The Far Horizon by Marsha Canham

Posted by Mrs Giggles on May 11, 2017 in 2 Oogies, Book Reviews, Genre: Historical

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The Far Horizon by Marsha Canham
The Far Horizon by Marsha Canham

Marsha Canham, $4.99, ISBN 978-1928075-05-9
Historical Romance, 2017

As the final entry in Marsha Canham’s The Pirate Wolf series, The Far Horizon allows Jonas Dante, the remaining unwed member of the Dante swashbuckler clan, to get his turn under the spotlight. He cuts a dashing figure in London despite claiming to never bother with keeping up with appearances, and everyone wants him, et cetera. He bumps into Lady Bellana Wrexworth-Harper during one of these ballrooms he frequents, and he’d love to do some bump and grind with the lady in question. She is not what she appears to be, however – Bella has to resort to thievery as her family is a hot mess of amoral sociopaths, and her late husband didn’t leave even a roof over her head. She plays up the appearance of being a genteel widow to do her thing, and of course Jonas catches her in the act. One thing leads to another, and he soon finds her stowed away on his ship as he returns to his family home. Will her enemies catch up with her, and will there be a happy ending between her and Jonas?

Well, this one certainly offers ample seafaring action, but the romance feels curiously muted. I’m told that there is an attraction, and there is certainly bump and grind between Jonas and Bella, but the bulk of the story is focused more on external conflicts. As a result, the romance feels like a quick hop from A to Z on an accelerated pace, with quite a number of alphabets skipped in between. Our hero and heroine come off as watered down versions of the author’s couples in previous books in the series, and I wish there is more chemistry and passion between these two.

Still, things won’t be so bad if the external conflicts lead to some exciting action scenes. Unfortunately, as this is the tail end book of the series, the Dante folks have become so powerful that there is hardly any suspense whatsoever that Jonas and his family will trounce all enemies without much effort. Indeed, secondary characters here actually praise Jonas for his impressive feats, with the author making it known very clearly that there is nowhere for the Dante family to go next other than godhood.  They are just too awesome, and the villains are so outmatched, the whole “Dantes versus the bad guys” thing is almost embarrassing to follow.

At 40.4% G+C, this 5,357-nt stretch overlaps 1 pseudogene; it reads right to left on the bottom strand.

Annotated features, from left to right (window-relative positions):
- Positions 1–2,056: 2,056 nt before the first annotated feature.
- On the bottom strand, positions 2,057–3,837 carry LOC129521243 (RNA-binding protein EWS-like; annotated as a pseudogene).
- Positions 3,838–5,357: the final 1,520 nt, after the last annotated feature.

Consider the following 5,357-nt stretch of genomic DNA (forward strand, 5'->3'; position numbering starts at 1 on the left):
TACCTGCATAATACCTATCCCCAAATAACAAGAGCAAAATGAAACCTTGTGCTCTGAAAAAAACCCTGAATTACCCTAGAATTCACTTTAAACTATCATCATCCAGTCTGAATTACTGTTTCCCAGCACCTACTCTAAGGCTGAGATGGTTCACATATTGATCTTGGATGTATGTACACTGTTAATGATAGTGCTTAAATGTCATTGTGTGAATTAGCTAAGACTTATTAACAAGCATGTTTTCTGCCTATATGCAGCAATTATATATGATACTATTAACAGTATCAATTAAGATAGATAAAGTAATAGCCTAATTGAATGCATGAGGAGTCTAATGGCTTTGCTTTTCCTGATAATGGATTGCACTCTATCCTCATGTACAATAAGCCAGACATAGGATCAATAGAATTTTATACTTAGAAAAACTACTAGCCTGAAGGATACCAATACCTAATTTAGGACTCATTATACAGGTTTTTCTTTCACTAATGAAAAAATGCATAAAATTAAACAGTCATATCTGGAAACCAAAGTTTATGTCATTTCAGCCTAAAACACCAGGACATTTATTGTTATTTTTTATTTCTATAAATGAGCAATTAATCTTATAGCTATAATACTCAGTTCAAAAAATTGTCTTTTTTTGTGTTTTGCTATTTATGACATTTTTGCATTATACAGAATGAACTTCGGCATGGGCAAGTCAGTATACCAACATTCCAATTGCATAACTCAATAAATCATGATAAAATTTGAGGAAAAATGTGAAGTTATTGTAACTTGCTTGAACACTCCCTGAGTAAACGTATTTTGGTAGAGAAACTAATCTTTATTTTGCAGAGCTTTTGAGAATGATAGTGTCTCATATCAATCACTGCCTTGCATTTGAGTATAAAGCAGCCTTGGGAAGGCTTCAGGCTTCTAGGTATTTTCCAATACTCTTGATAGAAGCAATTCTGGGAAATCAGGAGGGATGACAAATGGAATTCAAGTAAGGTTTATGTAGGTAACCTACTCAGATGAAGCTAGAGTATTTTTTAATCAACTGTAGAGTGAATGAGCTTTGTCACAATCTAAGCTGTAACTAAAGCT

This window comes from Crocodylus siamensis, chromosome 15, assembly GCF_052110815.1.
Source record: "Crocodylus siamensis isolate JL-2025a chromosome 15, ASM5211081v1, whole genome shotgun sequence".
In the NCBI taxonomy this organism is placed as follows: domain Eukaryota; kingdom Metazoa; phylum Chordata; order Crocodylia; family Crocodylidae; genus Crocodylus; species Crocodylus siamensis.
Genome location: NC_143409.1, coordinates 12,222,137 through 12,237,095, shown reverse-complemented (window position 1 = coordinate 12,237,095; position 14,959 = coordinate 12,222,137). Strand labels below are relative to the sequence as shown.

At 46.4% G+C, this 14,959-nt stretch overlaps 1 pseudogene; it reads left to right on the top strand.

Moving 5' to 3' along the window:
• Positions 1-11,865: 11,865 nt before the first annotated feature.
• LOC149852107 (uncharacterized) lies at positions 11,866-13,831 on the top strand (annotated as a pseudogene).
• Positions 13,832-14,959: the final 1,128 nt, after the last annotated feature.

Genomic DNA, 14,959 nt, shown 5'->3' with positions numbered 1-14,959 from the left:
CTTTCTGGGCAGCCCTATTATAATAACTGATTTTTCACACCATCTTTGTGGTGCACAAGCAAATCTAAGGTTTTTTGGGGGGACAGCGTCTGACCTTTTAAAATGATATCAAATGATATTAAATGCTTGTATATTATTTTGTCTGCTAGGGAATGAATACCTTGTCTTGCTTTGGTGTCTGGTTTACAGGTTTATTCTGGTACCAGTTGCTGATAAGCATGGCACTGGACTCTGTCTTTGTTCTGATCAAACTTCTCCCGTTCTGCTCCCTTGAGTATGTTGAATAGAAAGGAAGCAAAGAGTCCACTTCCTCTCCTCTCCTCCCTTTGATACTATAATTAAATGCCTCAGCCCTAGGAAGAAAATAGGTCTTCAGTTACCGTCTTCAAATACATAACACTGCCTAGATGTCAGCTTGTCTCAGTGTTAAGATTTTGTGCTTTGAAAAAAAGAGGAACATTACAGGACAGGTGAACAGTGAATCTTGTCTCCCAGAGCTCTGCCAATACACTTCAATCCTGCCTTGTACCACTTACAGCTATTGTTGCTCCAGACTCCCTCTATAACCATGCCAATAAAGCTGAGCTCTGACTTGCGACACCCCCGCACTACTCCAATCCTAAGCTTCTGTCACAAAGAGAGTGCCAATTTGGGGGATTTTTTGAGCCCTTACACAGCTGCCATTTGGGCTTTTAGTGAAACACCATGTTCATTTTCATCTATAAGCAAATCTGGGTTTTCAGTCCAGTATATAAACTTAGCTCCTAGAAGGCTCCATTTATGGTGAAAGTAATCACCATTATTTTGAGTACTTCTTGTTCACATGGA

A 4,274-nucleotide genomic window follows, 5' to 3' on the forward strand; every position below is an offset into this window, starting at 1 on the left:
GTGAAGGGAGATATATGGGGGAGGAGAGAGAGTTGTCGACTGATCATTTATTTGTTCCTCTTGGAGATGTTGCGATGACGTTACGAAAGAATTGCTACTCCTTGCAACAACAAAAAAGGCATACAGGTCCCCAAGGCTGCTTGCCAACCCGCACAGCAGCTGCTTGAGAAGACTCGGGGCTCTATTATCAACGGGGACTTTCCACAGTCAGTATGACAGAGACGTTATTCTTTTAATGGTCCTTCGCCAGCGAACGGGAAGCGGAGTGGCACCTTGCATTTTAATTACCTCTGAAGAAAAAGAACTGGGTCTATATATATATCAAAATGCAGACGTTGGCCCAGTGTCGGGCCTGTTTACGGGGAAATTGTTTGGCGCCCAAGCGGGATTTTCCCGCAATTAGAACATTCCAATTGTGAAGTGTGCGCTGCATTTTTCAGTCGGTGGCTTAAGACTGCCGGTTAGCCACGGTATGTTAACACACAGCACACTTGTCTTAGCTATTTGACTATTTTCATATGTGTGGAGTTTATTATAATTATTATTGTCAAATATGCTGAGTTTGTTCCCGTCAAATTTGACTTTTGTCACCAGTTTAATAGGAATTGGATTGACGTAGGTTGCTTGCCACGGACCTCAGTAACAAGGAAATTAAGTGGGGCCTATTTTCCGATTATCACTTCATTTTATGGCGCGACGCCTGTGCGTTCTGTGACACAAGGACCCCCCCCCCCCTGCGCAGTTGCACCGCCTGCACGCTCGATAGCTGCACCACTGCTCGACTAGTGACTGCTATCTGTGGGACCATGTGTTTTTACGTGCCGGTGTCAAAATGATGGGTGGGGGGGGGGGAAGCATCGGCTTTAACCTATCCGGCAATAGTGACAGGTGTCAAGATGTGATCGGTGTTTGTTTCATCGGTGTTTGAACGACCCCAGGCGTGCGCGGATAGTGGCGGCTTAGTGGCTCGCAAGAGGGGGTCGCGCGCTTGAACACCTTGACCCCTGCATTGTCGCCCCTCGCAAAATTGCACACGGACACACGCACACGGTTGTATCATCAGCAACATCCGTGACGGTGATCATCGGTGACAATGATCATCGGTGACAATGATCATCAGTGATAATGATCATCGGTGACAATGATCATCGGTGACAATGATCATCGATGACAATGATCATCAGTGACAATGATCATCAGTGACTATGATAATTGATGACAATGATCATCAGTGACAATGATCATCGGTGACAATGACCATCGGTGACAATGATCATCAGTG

There are also some technical issues that make this one a rather tough read. The story kicks off with what is basically a huge infodump on how all previous Dante hunks and babes are now happily in love still with their partners, and we can all be certain that constant, vigorous sex is part of their daily repertoire. New readers may find the first handful of pages a chore to read as a result, as there is no reason why they should care about these awesomely sexy and hot characters that they have never encountered before. As for me, it’s been some time, so I find myself wondering quite often, “What… who’s that again?” during these pages. This story also has abrupt point of view jumps and head hopping, so if you’re not too keen on all these, take a deep breath and try to stay calm.

Also, Marsha Canham’s writing style is on the old school side – colorful, grandiose, and sometimes even purple – so readers who prefer a more contemporary style may also want to take a deep breath. I don’t have an issue with this, as I know what I am getting into when I read the author’s titles. In fact, I actually like her brand of old school, especially when it comes with hot sizzling passion between action heroes and heroines on top of action, intrigue, and suspense. Alas, The Far Horizon delivers mostly the action and intrigue, with not enough passion and suspense for my liking. It’s a disappointing conclusion to an otherwise solid series.

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